Corneal sensation after correction of myopia by photorefractive keratectomy and laser in situ keratomileusis

J Cataract Refract Surg. 2001 Mar;27(3):370-3. doi: 10.1016/s0886-3350(00)00756-2.


Purpose: To compare the effects of photorefractive keratectomy (PRK) and laser in situ keratomileusis (LASIK) on corneal sensation.

Setting: Ohshima Hospital of Ophthalmology, Fukuoka, Japan.

Methods: Corneal sensation was measured with a Cochet-Bonnet esthesiometer in 35 patients before and 3 days, 1 week, and 1 and 3 months after correction of myopia by PRK (22 patients) or LASIK (13 patients).

Results: After PRK, corneal sensitivity was decreased slightly at 3 days, began to recover at 1 week, and returned to preoperative values at 3 months; none of the changes was statistically significant (P >.05). After LASIK, corneal sensation was significantly decreased at 3 days, 1 week, and 1 month; it recovered slightly at 3 months, although it remained significantly less than preoperatively.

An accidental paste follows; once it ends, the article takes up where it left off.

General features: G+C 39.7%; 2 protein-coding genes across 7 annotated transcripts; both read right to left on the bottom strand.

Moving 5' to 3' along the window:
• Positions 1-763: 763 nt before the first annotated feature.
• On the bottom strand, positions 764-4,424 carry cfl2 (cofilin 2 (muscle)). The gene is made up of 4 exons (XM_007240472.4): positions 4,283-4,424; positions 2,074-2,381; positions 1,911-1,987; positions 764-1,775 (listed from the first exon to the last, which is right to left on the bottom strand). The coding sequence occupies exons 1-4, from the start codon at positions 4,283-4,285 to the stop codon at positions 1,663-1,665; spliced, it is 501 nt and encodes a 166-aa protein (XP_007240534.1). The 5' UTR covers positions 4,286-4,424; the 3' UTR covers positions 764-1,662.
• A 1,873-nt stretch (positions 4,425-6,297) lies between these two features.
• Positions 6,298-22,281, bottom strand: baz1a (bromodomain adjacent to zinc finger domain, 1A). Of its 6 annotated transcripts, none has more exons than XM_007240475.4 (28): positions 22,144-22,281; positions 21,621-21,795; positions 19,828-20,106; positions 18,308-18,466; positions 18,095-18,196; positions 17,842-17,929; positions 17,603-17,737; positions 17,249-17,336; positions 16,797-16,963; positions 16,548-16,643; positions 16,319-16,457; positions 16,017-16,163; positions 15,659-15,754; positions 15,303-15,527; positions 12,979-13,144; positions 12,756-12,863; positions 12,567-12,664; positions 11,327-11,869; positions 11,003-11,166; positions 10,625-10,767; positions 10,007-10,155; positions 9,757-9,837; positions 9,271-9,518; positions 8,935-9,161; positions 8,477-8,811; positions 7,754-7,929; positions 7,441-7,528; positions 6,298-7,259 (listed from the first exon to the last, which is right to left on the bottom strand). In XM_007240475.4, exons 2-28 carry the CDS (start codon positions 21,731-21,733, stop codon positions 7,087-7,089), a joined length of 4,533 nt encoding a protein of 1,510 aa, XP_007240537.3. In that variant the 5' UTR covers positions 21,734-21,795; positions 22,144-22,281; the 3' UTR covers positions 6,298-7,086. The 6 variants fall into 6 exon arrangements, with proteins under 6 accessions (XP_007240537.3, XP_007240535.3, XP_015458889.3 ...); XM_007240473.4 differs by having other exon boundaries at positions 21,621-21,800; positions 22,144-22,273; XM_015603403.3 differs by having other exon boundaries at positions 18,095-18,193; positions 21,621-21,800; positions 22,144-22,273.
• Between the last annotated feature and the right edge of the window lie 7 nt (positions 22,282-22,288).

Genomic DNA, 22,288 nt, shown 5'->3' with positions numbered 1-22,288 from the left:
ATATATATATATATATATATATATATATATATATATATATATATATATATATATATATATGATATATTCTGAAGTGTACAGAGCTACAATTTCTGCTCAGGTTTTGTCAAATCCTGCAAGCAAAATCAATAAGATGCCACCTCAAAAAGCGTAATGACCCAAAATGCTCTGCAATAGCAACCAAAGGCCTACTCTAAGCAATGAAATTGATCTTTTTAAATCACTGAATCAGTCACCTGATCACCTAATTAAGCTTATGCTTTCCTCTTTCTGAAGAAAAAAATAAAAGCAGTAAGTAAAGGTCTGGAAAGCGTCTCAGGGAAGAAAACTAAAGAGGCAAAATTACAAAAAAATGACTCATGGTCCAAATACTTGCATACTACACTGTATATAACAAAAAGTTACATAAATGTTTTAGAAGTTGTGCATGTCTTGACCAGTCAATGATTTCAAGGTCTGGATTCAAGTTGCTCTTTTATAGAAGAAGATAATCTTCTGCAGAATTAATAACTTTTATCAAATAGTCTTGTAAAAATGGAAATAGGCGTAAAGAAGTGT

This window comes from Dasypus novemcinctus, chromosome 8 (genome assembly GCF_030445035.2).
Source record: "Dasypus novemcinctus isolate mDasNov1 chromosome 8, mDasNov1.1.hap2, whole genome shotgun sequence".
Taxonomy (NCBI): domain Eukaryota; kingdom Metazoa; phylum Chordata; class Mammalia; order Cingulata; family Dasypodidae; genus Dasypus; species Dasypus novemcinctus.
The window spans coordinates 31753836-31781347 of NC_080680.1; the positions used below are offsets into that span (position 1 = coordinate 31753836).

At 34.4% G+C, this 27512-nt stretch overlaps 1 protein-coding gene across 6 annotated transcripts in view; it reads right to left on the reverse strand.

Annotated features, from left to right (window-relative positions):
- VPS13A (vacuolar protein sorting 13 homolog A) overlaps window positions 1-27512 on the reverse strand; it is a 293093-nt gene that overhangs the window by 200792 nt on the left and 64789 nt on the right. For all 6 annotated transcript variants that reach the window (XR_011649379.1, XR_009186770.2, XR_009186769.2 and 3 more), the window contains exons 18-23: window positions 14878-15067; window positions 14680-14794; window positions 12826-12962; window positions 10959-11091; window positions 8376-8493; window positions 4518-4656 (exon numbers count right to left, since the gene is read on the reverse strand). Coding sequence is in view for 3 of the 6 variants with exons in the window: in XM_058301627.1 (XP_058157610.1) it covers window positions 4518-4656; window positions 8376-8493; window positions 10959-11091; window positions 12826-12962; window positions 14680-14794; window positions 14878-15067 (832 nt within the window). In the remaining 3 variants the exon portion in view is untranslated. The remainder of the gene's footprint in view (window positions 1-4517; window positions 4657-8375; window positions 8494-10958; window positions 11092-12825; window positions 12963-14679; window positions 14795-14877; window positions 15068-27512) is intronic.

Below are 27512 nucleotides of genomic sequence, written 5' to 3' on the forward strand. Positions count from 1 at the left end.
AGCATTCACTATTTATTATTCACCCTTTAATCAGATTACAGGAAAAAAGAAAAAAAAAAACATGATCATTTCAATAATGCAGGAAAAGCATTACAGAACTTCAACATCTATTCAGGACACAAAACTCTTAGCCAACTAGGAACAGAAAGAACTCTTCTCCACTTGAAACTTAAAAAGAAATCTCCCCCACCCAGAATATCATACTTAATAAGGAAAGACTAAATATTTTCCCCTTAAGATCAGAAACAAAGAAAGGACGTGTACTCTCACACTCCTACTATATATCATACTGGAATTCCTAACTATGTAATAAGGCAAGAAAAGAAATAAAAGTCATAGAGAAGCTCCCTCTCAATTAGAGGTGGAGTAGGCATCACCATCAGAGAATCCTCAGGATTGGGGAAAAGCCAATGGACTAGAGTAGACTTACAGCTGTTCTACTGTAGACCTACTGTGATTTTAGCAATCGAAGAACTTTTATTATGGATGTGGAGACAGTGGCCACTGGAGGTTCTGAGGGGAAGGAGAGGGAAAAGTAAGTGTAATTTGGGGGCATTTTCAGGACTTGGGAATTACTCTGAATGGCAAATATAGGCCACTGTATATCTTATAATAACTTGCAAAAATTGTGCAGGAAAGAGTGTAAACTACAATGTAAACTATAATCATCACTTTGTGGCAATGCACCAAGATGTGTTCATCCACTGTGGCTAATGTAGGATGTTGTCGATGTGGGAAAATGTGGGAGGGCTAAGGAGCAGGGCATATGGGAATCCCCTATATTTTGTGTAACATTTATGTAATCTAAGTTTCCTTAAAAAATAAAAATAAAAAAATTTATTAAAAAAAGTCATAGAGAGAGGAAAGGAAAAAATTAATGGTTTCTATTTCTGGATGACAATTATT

Conclusions: Laser in situ keratomileusis was associated with a negative effect on corneal sensation, which was markedly greater than the effect with PRK and was evident for at least 3 months after surgery.

Publication types

  • Comparative Study

MeSH terms

  • Adolescent
  • Adult
  • Corneal Diseases / diagnosis
  • Corneal Diseases / etiology*
  • Corneal Diseases / physiopathology
  • Diagnostic Techniques, Ophthalmological
  • Female
  • Humans
  • Keratomileusis, Laser In Situ / adverse effects*
  • Lasers, Excimer
  • Male
  • Middle Aged
  • Myopia / surgery*
  • Photorefractive Keratectomy / adverse effects*
  • Sensation Disorders / diagnosis
  • Sensation Disorders / etiology*
  • Sensation Disorders / physiopathology
  • Time Factors